If you want your climber to get bigger, you need to protect the canes. Wrapping them in burlap can help, but you can also pin them down to the ground and insulate them there. Wait until a few hard frosts have come and gone, and on a nice day when they are still pliable, secure them to the ground using landscaping fabric pins.
Dig a bit of a trench for them to lay down in, and push dirt over top. Cover with a thick layer of mulch, and remember to strip off any remaining foliage from the canes. This should help protect them until spring.
Hardy Rose Care
The majority of rose varieties will do fine up to zone 6, however, some are specifically bred for even colder climates. Many popular David Austin roses are hardy to zone 4 or 5, where gardeners have their choice of various hybrids or heirlooms. Others like “Knock Out”, “Snowdrift”, and “Little Mischief” hybrid roses will easily overwinter the cold temperatures in these zones.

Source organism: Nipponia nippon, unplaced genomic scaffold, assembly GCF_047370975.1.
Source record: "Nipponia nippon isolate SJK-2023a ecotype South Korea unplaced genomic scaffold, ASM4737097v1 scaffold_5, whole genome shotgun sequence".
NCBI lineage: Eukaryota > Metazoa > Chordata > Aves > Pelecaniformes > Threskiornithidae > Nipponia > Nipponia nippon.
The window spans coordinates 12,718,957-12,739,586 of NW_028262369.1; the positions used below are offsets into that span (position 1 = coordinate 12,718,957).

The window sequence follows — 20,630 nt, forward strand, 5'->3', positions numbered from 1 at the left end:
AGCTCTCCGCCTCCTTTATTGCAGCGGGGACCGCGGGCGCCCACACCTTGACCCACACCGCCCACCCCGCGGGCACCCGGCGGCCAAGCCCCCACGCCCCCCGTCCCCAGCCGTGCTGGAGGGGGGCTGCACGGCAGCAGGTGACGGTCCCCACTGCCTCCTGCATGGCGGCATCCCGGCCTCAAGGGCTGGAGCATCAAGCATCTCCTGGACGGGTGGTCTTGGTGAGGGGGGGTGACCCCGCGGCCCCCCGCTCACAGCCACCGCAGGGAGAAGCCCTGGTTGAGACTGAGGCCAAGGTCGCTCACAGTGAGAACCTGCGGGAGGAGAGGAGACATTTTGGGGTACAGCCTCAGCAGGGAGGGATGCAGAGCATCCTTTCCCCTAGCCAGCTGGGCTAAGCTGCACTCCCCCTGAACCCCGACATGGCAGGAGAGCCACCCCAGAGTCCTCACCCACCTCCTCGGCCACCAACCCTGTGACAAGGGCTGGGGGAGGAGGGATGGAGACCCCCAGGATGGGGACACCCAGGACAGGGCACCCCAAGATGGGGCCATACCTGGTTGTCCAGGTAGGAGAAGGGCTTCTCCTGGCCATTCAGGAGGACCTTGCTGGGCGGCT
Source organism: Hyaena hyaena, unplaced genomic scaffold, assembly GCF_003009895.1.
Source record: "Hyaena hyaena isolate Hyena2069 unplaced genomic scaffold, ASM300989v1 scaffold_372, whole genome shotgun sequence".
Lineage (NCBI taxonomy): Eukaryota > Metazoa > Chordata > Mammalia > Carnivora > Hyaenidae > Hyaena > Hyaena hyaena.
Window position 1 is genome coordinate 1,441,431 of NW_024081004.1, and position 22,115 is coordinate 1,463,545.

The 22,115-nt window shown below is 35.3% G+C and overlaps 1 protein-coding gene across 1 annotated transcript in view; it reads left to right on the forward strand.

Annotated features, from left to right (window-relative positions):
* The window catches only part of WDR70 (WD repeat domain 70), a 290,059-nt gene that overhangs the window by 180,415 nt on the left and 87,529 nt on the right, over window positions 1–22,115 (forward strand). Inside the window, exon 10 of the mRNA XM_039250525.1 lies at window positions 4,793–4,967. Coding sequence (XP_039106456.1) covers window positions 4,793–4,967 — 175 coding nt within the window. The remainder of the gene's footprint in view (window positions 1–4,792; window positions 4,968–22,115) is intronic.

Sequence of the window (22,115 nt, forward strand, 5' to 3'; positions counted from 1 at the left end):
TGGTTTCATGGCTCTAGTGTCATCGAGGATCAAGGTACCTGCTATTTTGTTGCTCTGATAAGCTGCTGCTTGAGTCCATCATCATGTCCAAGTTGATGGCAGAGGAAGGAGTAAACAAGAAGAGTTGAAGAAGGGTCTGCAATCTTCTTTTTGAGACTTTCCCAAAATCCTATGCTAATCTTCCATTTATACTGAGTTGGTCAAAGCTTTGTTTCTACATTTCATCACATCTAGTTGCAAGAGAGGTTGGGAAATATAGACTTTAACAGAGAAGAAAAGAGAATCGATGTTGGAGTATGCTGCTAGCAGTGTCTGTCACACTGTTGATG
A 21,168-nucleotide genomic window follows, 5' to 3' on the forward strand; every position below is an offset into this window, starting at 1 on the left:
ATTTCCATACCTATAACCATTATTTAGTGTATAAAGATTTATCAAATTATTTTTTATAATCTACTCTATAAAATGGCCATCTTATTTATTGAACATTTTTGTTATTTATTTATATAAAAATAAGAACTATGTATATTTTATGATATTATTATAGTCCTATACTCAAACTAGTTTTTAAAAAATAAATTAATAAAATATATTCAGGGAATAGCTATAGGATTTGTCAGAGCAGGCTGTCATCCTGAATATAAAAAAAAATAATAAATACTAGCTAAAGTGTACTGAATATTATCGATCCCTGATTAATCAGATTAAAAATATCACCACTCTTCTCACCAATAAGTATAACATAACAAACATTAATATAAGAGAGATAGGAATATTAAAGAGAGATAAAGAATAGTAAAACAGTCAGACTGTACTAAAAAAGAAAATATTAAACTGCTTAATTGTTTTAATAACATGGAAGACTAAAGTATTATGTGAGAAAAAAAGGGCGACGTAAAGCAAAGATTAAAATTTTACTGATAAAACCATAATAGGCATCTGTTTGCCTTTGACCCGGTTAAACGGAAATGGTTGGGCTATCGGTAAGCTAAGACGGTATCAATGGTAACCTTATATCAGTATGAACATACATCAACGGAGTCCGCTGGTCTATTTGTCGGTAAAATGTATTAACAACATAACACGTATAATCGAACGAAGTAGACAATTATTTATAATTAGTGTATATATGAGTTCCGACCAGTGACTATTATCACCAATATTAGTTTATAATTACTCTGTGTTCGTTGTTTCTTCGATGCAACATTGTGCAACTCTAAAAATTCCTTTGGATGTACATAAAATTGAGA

Though it may be tougher to find rose bushes that can thrive in zone 3, there are indeed a few that are hardy enough. Anything descending from the Rugosa rose family is a sure bet, and one by the name of “Sunrise Sunset” can handle zones 3-9.
There may be others to add to the list, but be sure to do your due diligence when visiting garden centers that may sell roses unfit for your climate. Always check the tag before making any purchases.
Hardy roses won’t need as much fanfare when it comes to protection. However, you can still provide some winter care. Climbing varieties will benefit from having their canes tied together for wind protection, but you don’t need to use burlap or bury them.
Hardy roses will also benefit from the late summer transitioning towards dormancy, a clean-up of the beds and good sanitation, as well as deep watering up until the ground freezes completely, but mounding won't be necessary.
Late Winter Pruning
Depending on your growing zone, a late winter prune is the best way to ensure your rose bush comes out in early spring with healthy, new growth. Typically, this will be in March or April, but warmer zones may prune as early as January or February if spring comes earlier.